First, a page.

I like how this gently moves from the consideration of the conditions for epic to an aperçu of a specific historical mentalité …
Yet without a mythical or cosmological scheme positing a continuity between human and divine, it is difficult to see how epic can be written. Epic is total in its aim, a vision of “First and last and midst and without end.” For Wordsworth, however, continuity is too crucial to be posited a priori. It is recovered, or revealed from moment to moment; and only by an act of faith or sentiment, and never of imagination, fixed as certain and ordained. The terror of discontinuity or separation enters, in fact, as soon as the imagination truly enters. In its restraint of vision, as well as its peculiar nakedness before the moment, this resembles an extreme Protestantism, and Wordsworth seems to quest for “evidences” in the form of intimations of continuity. But it is likely that this radical Protestantism, and Wordsworth’s sensibility, have a modern and corrosive self-consciousness as common ancestor, rather than being in a relation of cause and effect to each other.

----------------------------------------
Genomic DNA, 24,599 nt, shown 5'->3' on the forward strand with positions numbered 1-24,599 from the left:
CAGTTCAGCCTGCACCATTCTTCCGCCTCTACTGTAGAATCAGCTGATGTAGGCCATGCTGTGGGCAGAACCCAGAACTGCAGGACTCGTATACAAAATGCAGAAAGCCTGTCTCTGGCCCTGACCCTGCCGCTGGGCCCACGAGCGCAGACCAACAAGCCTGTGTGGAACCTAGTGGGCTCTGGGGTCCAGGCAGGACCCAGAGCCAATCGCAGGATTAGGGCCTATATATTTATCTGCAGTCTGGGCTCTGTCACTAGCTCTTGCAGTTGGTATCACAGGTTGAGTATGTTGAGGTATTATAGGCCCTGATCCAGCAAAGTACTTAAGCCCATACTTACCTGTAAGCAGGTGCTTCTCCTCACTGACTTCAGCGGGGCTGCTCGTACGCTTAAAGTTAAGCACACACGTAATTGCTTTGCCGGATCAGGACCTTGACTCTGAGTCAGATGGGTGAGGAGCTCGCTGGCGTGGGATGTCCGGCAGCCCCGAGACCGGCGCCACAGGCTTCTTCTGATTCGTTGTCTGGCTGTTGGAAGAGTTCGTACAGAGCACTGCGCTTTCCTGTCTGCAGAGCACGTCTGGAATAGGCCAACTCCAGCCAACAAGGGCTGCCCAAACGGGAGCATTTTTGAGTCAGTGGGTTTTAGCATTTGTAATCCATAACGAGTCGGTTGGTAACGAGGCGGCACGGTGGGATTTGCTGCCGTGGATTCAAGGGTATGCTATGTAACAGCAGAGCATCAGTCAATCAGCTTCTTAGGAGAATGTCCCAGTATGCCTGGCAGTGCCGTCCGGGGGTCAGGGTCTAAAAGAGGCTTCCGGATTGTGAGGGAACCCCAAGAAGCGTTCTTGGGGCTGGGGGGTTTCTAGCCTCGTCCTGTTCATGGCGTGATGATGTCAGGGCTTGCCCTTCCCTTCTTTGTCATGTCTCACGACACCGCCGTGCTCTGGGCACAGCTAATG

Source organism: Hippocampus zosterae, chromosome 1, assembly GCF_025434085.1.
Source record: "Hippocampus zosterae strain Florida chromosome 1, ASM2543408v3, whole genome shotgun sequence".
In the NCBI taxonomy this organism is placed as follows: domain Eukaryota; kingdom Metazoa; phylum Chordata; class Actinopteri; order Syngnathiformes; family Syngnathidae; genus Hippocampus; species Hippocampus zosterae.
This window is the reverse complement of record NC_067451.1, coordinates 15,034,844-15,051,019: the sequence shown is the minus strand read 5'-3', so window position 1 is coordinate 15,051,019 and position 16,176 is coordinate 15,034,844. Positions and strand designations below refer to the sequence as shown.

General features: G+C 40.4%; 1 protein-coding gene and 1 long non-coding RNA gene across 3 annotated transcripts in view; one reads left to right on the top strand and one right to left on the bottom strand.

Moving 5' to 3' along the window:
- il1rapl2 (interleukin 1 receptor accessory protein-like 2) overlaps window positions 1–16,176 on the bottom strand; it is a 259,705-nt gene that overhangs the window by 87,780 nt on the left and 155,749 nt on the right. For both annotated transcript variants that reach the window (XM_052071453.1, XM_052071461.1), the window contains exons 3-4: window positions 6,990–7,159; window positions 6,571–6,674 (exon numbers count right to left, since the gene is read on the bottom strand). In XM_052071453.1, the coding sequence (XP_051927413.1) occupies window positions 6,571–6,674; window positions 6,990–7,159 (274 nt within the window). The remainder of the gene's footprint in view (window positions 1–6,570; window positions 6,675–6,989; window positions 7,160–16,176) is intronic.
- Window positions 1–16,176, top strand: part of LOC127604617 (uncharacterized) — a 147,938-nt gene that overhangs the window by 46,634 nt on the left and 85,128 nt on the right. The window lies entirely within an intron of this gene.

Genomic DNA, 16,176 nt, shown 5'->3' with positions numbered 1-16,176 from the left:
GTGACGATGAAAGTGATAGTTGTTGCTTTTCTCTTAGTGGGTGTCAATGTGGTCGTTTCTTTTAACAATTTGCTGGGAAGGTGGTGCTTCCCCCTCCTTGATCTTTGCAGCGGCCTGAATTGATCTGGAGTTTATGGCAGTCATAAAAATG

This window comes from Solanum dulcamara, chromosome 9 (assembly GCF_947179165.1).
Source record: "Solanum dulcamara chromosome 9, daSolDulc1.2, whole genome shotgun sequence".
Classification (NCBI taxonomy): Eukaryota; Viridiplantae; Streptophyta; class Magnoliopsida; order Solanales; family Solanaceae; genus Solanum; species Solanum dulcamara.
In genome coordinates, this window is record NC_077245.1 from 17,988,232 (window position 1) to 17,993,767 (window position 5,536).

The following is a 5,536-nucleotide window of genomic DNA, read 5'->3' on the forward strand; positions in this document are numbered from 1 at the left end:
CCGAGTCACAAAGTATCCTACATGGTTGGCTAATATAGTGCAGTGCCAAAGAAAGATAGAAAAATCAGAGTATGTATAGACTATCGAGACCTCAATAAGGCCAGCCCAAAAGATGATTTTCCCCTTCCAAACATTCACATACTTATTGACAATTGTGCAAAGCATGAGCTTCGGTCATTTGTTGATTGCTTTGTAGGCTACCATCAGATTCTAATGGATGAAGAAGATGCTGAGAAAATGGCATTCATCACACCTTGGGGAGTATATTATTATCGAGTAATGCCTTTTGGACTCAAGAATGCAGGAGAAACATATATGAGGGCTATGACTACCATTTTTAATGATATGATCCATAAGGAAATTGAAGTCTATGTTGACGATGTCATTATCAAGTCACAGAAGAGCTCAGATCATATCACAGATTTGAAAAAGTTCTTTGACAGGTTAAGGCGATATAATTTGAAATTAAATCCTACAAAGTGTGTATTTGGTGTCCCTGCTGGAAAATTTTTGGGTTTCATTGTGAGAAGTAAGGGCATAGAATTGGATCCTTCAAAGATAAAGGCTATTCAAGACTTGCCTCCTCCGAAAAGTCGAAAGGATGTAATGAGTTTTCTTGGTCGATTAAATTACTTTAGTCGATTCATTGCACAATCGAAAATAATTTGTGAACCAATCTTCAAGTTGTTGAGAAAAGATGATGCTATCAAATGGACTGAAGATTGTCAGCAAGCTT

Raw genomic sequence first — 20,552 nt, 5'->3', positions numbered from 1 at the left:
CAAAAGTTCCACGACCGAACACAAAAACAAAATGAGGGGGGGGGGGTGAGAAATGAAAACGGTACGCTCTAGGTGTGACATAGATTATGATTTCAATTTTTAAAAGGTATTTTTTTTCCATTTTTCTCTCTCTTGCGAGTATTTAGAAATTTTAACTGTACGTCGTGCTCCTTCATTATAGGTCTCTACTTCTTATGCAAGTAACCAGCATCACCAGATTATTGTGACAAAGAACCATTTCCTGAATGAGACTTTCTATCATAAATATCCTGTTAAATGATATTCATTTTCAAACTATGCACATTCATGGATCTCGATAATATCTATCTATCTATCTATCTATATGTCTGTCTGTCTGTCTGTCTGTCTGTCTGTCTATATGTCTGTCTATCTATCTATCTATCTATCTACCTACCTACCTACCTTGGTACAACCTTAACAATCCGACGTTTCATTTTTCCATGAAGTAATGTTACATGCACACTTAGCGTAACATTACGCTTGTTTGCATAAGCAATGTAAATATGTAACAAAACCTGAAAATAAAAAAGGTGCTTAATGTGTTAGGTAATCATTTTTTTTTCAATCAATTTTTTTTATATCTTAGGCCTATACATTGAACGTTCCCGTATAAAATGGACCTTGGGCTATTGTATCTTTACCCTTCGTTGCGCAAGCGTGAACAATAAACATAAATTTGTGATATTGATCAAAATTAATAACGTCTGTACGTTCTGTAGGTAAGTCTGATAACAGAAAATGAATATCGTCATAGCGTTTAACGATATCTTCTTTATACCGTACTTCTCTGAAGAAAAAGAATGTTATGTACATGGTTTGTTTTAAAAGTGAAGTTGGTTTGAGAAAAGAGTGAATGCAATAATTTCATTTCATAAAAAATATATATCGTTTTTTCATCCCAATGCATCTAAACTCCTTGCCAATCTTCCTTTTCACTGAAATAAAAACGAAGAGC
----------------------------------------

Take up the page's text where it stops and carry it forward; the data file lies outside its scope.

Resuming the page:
Wordsworth’s Poetry 1787-1814
And so for day 2467